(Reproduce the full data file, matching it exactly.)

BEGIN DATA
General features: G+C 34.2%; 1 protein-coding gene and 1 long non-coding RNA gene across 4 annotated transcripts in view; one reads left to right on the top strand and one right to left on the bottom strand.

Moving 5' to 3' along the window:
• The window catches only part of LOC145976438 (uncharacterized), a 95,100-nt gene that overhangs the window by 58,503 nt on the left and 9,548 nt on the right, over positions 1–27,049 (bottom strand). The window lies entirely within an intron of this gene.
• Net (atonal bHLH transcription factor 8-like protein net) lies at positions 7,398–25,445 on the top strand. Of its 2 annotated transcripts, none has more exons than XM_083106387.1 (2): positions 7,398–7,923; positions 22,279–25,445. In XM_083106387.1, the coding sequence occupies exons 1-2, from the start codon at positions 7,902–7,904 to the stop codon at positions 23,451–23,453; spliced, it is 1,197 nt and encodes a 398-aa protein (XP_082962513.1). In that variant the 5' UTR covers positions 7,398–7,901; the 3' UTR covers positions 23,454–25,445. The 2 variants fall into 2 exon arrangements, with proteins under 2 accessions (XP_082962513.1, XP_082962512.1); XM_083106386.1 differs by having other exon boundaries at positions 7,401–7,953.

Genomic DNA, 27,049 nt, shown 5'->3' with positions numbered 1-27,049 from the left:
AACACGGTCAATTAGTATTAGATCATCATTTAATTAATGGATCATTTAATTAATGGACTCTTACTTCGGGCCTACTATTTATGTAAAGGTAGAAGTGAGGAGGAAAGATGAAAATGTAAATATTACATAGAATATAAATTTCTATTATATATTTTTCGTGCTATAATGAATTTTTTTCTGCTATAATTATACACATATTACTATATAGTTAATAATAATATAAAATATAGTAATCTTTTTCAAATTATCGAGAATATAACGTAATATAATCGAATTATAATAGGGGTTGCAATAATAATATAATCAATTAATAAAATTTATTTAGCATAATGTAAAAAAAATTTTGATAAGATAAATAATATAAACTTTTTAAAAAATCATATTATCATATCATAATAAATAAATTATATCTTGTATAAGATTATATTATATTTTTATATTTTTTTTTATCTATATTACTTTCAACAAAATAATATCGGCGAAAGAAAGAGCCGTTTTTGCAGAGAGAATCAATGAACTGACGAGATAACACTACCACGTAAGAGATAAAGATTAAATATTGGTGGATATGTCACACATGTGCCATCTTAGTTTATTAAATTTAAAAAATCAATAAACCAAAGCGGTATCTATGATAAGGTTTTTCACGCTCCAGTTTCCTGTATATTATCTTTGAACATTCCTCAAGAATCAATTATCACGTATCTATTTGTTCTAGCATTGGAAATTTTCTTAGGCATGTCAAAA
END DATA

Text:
General features: G+C 34.2%; 1 protein-coding gene and 1 long non-coding RNA gene across 4 annotated transcripts in view; one reads left to right on the top strand and one right to left on the bottom strand.

Moving 5' to 3' along the window:
• The window catches only part of LOC145976438 (uncharacterized), a 95,100-nt gene that overhangs the window by 58,503 nt on the left and 9,548 nt on the right, over positions 1–27,049 (bottom strand). The window lies entirely within an intron of this gene.
• Net (atonal bHLH transcription factor 8-like protein net) lies at positions 7,398–25,445 on the top strand. Of its 2 annotated transcripts, none has more exons than XM_083106387.1 (2): positions 7,398–7,923; positions 22,279–25,445. In XM_083106387.1, the coding sequence occupies exons 1-2, from the start codon at positions 7,902–7,904 to the stop codon at positions 23,451–23,453; spliced, it is 1,197 nt and encodes a 398-aa protein (XP_082962513.1). In that variant the 5' UTR covers positions 7,398–7,901; the 3' UTR covers positions 23,454–25,445. The 2 variants fall into 2 exon arrangements, with proteins under 2 accessions (XP_082962513.1, XP_082962512.1); XM_083106386.1 differs by having other exon boundaries at positions 7,401–7,953.

Genomic DNA, 27,049 nt, shown 5'->3' with positions numbered 1-27,049 from the left:
AACACGGTCAATTAGTATTAGATCATCATTTAATTAATGGATCATTTAATTAATGGACTCTTACTTCGGGCCTACTATTTATGTAAAGGTAGAAGTGAGGAGGAAAGATGAAAATGTAAATATTACATAGAATATAAATTTCTATTATATATTTTTCGTGCTATAATGAATTTTTTTCTGCTATAATTATACACATATTACTATATAGTTAATAATAATATAAAATATAGTAATCTTTTTCAAATTATCGAGAATATAACGTAATATAATCGAATTATAATAGGGGTTGCAATAATAATATAATCAATTAATAAAATTTATTTAGCATAATGTAAAAAAAATTTTGATAAGATAAATAATATAAACTTTTTAAAAAATCATATTATCATATCATAATAAATAAATTATATCTTGTATAAGATTATATTATATTTTTATATTTTTTTTTATCTATATTACTTTCAACAAAATAATATCGGCGAAAGAAAGAGCCGTTTTTGCAGAGAGAATCAATGAACTGACGAGATAACACTACCACGTAAGAGATAAAGATTAAATATTGGTGGATATGTCACACATGTGCCATCTTAGTTTATTAAATTTAAAAAATCAATAAACCAAAGCGGTATCTATGATAAGGTTTTTCACGCTCCAGTTTCCTGTATATTATCTTTGAACATTCCTCAAGAATCAATTATCACGTATCTATTTGTTCTAGCATTGGAAATTTTCTTAGGCATGTCAAAA